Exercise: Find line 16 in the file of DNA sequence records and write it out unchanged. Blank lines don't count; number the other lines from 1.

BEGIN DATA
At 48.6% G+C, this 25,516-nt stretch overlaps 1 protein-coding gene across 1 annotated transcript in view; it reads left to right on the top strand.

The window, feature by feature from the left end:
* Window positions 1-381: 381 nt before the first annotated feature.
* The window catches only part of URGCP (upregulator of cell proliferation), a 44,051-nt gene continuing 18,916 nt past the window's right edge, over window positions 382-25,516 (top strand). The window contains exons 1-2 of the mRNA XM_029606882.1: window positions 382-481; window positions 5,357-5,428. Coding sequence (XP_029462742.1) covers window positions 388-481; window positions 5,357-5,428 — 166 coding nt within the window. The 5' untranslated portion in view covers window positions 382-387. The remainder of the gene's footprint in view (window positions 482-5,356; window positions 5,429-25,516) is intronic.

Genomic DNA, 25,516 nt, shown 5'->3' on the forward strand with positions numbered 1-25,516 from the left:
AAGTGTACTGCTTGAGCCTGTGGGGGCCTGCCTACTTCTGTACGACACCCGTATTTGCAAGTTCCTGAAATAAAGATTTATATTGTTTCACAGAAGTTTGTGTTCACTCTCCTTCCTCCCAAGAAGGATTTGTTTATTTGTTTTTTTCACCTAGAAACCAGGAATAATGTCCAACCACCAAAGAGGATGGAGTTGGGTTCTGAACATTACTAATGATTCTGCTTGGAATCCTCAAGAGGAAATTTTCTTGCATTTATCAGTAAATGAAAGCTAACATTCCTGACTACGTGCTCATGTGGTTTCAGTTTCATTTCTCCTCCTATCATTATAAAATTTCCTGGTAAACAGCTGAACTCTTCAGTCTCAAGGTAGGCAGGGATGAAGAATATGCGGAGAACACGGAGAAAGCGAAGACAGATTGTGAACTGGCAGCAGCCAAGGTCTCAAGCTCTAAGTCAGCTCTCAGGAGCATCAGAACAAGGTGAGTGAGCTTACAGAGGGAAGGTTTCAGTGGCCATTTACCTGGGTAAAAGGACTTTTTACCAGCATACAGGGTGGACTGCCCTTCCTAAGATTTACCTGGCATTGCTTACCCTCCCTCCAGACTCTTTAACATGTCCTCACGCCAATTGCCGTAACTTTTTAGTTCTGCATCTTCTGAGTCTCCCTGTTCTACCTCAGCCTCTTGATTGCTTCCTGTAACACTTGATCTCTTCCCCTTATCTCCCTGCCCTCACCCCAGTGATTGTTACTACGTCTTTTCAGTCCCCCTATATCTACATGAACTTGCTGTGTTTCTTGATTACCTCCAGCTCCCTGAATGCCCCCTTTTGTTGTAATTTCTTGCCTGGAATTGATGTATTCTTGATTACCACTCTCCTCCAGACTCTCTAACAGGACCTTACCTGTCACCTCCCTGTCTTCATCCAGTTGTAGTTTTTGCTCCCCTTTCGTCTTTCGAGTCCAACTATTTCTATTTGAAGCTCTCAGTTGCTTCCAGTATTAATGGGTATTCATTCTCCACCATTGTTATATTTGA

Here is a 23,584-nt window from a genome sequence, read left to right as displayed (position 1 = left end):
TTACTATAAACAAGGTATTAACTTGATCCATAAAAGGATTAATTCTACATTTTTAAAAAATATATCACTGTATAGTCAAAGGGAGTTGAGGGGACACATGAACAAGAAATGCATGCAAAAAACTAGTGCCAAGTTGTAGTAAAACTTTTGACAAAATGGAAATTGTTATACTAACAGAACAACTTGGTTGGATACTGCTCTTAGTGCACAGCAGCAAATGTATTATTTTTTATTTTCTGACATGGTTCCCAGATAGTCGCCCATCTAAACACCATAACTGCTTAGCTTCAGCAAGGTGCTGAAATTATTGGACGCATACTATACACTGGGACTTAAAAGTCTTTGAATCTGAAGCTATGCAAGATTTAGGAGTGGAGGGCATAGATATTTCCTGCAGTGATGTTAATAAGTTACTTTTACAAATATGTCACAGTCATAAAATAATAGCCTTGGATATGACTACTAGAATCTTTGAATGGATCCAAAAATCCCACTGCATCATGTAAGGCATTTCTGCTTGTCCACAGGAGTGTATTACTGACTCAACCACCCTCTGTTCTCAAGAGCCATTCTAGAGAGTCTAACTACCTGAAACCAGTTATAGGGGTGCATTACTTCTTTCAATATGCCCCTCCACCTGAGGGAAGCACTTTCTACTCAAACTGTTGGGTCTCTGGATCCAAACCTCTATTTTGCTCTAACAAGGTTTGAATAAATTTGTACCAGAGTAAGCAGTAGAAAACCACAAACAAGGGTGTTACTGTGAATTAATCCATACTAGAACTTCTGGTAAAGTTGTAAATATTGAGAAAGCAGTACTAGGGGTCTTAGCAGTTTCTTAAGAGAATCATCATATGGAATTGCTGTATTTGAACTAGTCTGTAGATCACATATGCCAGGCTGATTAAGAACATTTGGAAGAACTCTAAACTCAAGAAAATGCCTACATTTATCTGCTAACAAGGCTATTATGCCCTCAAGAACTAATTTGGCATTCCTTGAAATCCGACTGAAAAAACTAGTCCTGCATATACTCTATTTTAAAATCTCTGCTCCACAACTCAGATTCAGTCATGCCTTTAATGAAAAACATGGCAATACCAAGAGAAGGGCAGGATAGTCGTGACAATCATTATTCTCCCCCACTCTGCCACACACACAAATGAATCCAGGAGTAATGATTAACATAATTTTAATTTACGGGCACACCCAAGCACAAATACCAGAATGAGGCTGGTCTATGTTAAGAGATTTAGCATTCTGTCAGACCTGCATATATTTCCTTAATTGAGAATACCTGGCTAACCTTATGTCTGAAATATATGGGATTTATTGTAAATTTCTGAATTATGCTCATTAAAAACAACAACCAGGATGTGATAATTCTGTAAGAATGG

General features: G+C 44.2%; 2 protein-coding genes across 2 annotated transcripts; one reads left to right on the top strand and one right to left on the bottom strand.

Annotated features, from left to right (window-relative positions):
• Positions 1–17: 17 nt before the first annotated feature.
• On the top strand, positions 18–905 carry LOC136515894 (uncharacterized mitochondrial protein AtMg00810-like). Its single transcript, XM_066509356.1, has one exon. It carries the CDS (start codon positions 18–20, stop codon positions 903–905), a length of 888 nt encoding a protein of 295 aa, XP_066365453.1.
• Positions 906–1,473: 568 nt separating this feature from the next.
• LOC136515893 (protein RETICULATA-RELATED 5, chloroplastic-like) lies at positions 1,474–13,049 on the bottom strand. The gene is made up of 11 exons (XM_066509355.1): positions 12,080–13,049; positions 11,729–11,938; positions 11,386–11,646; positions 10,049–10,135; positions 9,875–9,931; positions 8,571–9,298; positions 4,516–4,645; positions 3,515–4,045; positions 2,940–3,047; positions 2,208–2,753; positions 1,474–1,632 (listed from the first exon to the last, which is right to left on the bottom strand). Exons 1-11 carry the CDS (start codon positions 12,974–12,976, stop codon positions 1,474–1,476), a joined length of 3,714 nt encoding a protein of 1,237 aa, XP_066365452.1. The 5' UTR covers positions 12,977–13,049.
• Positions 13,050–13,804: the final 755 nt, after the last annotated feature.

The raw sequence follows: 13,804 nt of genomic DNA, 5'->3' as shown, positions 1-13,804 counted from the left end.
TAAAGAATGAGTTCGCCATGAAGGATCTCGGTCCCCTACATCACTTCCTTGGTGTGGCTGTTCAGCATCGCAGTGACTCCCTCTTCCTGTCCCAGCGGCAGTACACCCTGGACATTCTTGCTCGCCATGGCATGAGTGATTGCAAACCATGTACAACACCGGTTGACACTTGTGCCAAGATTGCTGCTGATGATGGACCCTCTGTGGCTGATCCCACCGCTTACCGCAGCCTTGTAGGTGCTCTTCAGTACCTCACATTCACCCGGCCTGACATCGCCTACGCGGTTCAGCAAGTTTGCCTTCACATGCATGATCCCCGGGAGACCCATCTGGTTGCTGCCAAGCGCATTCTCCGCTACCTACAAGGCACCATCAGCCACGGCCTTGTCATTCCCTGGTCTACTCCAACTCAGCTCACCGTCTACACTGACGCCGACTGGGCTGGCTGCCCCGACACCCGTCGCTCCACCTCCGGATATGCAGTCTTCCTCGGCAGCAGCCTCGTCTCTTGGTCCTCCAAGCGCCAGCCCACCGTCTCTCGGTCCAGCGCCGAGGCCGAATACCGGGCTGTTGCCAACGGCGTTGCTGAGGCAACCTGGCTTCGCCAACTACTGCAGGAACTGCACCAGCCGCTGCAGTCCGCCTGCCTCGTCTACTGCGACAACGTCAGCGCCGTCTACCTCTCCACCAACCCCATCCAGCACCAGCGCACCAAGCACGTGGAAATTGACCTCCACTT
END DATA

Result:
The raw sequence follows: 13,804 nt of genomic DNA, 5'->3' as shown, positions 1-13,804 counted from the left end.